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John Quiggin is blogging about an under-appreciated aspect of US financial markets: we're much, much nicer to borrowers than any other country in the world. (Yes, even after the bankruptcy reform1.):


As with bankruptcy, however, the high frequency of financial distress is partly offset by the fact that US law and standard contractual arrangements are more friendly than in other countries. Compared to those in other places (at least in Australia) US mortgage contracts have commonly favored borrowers in two important ways. First, they have been fixed rate contracts with no, or limited penalties, for early repayment. That means that borrowers can stick with their fixed rate if market rates rise, but can refinance at lower cost of market rates fall.

Second, most mortgages are non-recourse, meaning that the lender can take the house but cannot recover the debt from the borrowers income or other assets. That means that once the value of the house falls below the amount owing (equity becomes negative) the borrower can walk away from the house and the debt. As Felix Salmon notes, the difficulty of pursuing deficiency payments means that most loans are non-recourse in practice even if the contract says otherwise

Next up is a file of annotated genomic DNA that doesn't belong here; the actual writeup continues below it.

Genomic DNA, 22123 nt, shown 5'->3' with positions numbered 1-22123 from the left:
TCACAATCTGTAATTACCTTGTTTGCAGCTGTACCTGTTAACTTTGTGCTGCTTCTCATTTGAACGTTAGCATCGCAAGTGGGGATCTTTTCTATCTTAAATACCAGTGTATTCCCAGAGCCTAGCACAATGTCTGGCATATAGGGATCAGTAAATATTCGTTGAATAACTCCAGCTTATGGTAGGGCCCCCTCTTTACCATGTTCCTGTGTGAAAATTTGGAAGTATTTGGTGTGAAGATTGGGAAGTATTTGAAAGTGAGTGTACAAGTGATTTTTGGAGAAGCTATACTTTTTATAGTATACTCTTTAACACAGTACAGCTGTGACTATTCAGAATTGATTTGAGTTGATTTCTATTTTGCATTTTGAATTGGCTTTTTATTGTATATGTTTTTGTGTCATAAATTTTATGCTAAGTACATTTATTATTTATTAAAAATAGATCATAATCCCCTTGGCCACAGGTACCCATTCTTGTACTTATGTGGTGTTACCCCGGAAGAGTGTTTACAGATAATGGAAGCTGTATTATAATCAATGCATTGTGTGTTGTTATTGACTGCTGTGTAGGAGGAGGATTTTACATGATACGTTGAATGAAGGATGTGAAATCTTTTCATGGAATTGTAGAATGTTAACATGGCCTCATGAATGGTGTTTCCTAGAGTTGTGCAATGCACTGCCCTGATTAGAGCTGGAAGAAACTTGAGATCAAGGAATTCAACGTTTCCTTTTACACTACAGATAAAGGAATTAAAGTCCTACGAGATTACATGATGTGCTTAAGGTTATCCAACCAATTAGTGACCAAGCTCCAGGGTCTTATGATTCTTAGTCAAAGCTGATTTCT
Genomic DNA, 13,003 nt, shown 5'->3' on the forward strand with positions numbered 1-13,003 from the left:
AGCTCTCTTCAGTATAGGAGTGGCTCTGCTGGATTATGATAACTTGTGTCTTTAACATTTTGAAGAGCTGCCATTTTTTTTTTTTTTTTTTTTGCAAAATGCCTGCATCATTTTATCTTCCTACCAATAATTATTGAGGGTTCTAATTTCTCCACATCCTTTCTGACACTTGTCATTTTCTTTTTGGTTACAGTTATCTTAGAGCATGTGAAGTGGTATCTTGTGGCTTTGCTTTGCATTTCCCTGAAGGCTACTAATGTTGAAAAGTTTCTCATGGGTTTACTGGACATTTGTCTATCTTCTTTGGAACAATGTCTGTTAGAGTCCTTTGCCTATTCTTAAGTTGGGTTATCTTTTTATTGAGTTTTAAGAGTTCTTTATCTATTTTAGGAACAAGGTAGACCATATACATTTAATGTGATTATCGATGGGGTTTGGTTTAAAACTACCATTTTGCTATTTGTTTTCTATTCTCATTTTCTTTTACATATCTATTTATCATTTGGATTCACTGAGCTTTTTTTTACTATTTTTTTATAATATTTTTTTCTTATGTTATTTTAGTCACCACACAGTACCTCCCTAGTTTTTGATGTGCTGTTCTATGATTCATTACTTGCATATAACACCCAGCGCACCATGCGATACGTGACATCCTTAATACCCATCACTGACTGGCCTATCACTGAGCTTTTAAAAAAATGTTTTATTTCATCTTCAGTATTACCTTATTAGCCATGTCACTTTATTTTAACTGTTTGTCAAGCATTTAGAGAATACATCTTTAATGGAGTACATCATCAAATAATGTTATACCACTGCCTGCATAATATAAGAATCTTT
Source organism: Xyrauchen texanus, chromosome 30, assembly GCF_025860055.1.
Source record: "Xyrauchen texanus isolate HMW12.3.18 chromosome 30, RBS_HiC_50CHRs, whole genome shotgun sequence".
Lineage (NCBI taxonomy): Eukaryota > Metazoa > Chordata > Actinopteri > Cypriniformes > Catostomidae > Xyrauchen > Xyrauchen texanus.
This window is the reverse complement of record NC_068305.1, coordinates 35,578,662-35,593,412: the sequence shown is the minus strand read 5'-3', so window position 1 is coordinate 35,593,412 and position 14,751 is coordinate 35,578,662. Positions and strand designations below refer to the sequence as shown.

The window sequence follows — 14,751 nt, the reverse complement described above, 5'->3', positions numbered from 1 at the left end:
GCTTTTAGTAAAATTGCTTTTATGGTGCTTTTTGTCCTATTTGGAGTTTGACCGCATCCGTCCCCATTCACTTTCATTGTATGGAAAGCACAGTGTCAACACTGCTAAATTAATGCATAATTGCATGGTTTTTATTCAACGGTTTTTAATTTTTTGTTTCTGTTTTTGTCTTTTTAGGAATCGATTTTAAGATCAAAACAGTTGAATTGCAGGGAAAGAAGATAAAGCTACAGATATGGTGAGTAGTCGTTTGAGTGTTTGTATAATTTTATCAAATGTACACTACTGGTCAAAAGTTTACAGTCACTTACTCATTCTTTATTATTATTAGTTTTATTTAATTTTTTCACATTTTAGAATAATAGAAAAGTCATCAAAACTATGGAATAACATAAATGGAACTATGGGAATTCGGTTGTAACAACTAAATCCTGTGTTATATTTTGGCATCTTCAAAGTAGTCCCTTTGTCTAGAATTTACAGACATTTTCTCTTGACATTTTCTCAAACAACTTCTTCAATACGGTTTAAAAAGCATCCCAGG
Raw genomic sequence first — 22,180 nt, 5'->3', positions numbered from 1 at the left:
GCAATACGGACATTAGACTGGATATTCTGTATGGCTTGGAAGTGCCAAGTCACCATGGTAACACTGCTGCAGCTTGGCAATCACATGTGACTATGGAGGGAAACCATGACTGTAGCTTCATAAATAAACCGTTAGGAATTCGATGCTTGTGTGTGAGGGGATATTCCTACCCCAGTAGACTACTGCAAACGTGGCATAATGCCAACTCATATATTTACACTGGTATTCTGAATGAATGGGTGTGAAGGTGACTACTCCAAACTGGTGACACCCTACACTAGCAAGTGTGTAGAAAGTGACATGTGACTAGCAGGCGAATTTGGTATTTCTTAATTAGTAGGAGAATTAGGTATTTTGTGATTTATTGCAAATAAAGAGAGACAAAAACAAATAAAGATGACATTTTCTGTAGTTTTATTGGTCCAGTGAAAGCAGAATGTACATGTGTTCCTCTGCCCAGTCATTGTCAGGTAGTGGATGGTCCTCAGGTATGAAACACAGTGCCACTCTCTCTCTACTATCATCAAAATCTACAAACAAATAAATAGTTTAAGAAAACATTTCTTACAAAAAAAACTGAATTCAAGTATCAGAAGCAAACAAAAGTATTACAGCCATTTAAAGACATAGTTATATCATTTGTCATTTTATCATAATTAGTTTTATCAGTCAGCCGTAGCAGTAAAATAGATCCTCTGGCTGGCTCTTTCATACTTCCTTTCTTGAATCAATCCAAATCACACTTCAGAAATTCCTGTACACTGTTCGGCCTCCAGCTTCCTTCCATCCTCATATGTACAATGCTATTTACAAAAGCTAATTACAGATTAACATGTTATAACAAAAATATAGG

The mystery, of course, is why American capital markets are so much deeper than places where it is presumably more attractive to lend.





1I was living in London during the 2005 bankruptcy reform, and I had a lot of difficulty putting across the notion that the new law was a "draconian" reform. The terms were so much more generous than British bankruptcy law (and British bankruptcy law is positively lavish compared to European laws) that they thought the reform was needed to curb the absurdly generous terms of the new law. Indeed, one chap simply refused to believe that I wasn't having him on about the existence of Chapter 7.

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Megan McArdle is a columnist at Bloomberg View and a former senior editor at The Atlantic. Her new book is The Up Side of Down.

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